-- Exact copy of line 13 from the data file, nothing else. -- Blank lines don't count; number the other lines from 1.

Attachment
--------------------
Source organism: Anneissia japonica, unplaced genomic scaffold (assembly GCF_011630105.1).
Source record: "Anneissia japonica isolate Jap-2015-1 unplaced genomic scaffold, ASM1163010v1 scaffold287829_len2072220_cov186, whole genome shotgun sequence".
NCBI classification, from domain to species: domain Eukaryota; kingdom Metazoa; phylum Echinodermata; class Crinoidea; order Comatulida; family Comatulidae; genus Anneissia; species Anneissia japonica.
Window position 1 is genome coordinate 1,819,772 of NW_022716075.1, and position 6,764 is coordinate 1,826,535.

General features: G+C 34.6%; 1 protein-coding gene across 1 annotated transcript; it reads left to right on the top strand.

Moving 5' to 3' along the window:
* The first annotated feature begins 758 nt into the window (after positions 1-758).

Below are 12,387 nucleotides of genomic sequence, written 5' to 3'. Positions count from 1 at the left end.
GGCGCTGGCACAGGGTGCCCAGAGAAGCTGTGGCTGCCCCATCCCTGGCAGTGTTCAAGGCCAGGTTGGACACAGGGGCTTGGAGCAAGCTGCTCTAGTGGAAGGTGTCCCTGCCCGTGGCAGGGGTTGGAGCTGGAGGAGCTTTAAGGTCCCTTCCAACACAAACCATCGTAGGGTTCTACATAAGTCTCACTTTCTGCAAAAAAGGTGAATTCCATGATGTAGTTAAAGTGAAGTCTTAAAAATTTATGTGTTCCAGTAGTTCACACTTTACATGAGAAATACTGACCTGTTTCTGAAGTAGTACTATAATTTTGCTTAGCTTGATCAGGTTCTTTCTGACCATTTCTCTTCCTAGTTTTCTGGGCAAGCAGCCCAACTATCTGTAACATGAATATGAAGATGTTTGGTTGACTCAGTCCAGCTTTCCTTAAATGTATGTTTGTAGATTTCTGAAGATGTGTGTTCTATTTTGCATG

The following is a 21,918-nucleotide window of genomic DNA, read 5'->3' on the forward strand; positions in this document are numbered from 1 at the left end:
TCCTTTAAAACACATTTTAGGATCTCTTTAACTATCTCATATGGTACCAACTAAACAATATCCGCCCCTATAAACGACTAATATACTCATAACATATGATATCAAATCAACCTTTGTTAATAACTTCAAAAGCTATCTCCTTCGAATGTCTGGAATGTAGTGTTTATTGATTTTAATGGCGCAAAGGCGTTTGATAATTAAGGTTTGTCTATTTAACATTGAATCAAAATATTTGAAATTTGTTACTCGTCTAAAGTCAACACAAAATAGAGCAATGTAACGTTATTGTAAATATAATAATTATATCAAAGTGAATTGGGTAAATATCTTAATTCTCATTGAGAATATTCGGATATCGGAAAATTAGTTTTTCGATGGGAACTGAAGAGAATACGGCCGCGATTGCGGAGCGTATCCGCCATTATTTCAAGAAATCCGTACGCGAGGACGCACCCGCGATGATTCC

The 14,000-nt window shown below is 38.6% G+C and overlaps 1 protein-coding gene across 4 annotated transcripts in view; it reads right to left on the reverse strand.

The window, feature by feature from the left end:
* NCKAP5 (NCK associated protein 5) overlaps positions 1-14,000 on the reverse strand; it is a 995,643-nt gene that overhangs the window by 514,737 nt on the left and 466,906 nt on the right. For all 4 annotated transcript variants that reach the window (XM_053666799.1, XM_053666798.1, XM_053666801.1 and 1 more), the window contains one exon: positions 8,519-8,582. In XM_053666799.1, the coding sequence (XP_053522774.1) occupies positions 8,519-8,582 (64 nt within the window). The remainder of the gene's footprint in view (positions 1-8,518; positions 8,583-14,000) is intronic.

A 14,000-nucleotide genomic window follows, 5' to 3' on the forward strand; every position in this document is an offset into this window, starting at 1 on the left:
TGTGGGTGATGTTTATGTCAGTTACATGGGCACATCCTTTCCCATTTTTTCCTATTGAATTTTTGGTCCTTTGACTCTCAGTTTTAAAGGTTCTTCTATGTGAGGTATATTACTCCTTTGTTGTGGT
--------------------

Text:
The window, feature by feature from the left end: